Take the 2-minute tour ×
Programmers Stack Exchange is a question and answer site for professional programmers interested in conceptual questions about software development. It's 100% free, no registration required.

I am just join a firm and they are working in a (their called) SCRUM methodology, They have very sharp deadline and the project development doesnt seems to have any direction or neither it is looking like (This is what we want.) I am developing a module which doesnt have Database, neither I have any information which needs to linked to this module, the people who are linked to the modules and messed up with their own work because which I am not able to get their support in it.

Now could anyone suggest me that is this the good way to go ahead in this methodology, which doesnt contain any DB table for to be developed module?

Please Suggest Something..

Thanks

share|improve this question
    
Actually Scrum is a good way to go. AS LONG AS they implement it correctly. One of the good thing Scrum have is daily standup, where The meetings timeboxed to 5–15 minutes and are held standing up to remind people to keep the meeting short and to the point. –  Rudy Aug 17 '11 at 5:57
    
I have to have some Output at the end of the day.. else it is just a waste of time –  OM The Eternity Aug 17 '11 at 5:58
5  
Whether your code uses a database or not has nothing to do with the methodology. –  tdammers Aug 17 '11 at 5:59
    
But at core level it makes sense, afterall these all entities make us to follow the methodology –  OM The Eternity Aug 17 '11 at 6:02
    
@OM The Eternity : You should have output at the end of the day. The output can be something like "my task is done 50%, compared to 40% yesterday." –  Rudy Aug 17 '11 at 6:06
show 3 more comments

4 Answers

up vote 8 down vote accepted

If your company actually uses SCRUM, then the project has a SCRUM Master whose main job it is to remove any obstacles the team members see in their progress. If you believe the lack of a database hinders your work, discuss it with the SCRUM Master.

I see three possibilities:

  • As a new team member, you're unused to the way things are done in this company. Perhaps the SCRUM Master can give you some explanations after which you'll understand better
  • The work is disorganized and the SCRUM Master is not doing his job properly. Perhaps he does not have the time due to other duties. You should discuss this with management, but (especially as a new employee) be very polite and focus on the fact that there is a problem that needs to be solved, not on assigning blame.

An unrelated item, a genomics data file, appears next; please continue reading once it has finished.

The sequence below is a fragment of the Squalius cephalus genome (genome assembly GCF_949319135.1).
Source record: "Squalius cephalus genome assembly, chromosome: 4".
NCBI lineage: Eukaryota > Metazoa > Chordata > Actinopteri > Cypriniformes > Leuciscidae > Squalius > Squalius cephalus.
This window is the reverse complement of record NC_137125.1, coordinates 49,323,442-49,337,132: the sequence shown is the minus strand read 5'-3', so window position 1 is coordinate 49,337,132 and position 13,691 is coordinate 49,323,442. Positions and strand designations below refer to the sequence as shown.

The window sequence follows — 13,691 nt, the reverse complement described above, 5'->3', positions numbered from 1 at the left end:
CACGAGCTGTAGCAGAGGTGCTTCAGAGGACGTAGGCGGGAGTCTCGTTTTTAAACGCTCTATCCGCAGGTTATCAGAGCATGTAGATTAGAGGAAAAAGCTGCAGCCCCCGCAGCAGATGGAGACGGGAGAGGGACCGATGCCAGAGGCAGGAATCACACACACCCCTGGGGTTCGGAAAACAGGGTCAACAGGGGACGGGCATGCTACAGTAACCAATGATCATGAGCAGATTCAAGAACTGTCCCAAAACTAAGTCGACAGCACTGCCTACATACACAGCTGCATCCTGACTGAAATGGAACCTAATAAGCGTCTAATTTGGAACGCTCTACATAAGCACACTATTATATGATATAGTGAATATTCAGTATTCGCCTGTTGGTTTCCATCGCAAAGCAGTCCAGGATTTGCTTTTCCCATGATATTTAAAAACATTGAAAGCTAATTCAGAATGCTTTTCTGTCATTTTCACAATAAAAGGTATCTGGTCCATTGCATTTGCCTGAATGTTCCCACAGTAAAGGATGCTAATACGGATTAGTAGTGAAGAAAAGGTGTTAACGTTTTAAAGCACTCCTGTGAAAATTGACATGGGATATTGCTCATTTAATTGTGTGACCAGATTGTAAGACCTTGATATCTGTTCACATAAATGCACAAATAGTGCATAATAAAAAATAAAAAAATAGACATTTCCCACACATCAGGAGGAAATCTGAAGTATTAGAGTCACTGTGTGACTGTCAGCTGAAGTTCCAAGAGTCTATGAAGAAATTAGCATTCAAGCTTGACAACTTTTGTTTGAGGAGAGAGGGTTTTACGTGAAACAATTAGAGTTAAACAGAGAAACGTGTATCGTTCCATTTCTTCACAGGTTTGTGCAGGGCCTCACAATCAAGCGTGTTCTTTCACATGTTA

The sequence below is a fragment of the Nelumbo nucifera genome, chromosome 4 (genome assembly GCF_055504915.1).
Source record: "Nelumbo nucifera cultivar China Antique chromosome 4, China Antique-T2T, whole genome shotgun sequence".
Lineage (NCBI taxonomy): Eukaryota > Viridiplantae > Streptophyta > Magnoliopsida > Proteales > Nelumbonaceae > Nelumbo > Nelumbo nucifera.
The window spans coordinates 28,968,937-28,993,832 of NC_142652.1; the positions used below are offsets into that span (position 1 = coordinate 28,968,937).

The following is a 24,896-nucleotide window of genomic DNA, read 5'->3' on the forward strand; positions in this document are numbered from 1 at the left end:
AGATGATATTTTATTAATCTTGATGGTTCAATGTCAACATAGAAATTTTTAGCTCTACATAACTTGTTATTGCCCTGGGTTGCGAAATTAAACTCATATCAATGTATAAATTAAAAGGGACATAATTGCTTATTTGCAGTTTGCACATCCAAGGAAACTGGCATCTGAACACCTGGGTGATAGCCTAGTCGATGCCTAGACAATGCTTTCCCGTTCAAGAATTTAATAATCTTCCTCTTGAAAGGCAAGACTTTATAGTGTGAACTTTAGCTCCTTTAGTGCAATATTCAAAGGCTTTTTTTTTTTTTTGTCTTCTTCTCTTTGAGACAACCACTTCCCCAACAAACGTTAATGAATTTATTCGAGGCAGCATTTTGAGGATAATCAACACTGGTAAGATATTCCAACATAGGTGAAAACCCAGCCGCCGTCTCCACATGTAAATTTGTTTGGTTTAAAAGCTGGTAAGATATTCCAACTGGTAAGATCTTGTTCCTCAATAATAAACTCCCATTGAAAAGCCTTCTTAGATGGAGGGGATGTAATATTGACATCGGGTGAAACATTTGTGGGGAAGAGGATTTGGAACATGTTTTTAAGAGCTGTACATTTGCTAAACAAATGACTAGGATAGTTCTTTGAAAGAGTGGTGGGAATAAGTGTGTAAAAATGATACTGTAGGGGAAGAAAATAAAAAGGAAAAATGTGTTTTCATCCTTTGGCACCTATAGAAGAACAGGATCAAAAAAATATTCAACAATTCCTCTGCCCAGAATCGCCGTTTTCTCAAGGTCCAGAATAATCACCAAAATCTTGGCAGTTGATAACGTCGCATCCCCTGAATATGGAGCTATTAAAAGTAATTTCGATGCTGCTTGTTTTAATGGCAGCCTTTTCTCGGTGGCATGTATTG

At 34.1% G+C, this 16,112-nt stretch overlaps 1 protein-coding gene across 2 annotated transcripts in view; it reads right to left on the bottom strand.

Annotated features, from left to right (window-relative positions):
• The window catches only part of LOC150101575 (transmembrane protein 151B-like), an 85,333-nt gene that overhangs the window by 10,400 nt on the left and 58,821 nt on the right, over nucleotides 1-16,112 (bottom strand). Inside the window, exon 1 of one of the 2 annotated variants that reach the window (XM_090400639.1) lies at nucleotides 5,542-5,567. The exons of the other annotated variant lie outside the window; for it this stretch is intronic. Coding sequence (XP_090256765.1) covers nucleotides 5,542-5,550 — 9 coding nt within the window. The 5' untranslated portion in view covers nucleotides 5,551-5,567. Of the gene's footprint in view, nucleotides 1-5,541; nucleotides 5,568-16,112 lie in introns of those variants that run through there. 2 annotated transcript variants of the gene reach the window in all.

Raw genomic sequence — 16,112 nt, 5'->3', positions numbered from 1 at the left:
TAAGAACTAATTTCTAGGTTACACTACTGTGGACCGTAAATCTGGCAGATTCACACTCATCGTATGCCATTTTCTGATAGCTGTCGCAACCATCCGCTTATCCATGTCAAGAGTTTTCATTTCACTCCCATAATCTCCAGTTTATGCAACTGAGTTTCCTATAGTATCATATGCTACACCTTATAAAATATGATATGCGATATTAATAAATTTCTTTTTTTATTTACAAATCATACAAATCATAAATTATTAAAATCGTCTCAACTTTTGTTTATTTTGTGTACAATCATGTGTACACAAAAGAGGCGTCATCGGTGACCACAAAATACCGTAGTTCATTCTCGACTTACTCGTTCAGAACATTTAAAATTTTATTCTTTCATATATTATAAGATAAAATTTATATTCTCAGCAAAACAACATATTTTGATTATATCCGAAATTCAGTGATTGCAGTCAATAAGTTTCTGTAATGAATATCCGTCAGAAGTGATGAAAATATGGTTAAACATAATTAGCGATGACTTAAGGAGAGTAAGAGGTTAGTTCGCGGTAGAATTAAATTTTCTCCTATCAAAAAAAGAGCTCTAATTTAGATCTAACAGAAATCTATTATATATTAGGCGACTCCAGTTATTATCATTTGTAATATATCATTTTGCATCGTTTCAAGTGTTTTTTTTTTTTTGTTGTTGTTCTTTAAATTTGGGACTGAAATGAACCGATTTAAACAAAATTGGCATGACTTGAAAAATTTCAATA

• The project does not have a SCRUM Master. The company is not, in fact, using SCRUM, no matter what they claim.
share|improve this answer
    
Thanks For the bright advice @Michael –  OM The Eternity Aug 17 '11 at 9:31
add comment

Scrum is all about iterative releases, showing the user what they are getting before they get it, letting them prioritise the goals. This is perfect when your deadline is tight and the project seems directionless. It means that the customer can see the constant development (rather than it being a black box which churns out a useless product just before the deadline) and direct which parts are most important for that deadline to be considered a success.

As to whether your module has a database or not, that's not really relevant to the question. But if you code it well, it shouldn't matter. Use a file-based storage or even hardcode the data while demoing to the user, but keep that code well abstracted from the real logic. When the database is ready, you should be able to just switch out that part of the code easily.

A bit of advice: write unit tests for the bones of your module. This will show you quickly how to abstract data layers from logic.

share|improve this answer
    
Cool Explanation @pdr thanks for the explanation.... –  OM The Eternity Aug 17 '11 at 6:23
add comment

To be honest, this doesn't sound like Scrum problem to me, but rather lack of proper engineering. Scrum process was probably put in place to "fix" things, but they can't even do that one properly. Well the bad news is, any methodology will not work without craftsmanship.

share|improve this answer
add comment

It looks to me like you are in an environment that is not proper scrum.

the project development doesnt seems to have any direction or neither it is looking like (This is what we want.)

In Scrum, you are supposed to have a "Product Owner", who defines what the product is supposed to do, and is available to answer detailed questions about how it should work. If you have no direction, your Product Owner is either missing, or not doing their job.

I am developing a module which doesn't have a Database, neither do I have any information which needs to linked to this module, the people who are linked to the modules and messed up with their own work because which I am not able to get their support in it.

While lack of a database is not, in and of itself an issue, your question reveals some serious issues in your company's Scrum implementation. In Scrum, stories should be about functionality, and should be developed in "vertical slices", adding whatever infrastructure is needed to enable the functionality. If you have no database, and no support on other modules that you are supposed to link to, it sounds to me like the project has been sliced "horizontally". An app developed using Scrum should start very thin, and fatten up with features.

share|improve this answer
add comment

Your Answer

 
discard

By posting your answer, you agree to the privacy policy and terms of service.

Not the answer you're looking for? Browse other questions tagged or ask your own question.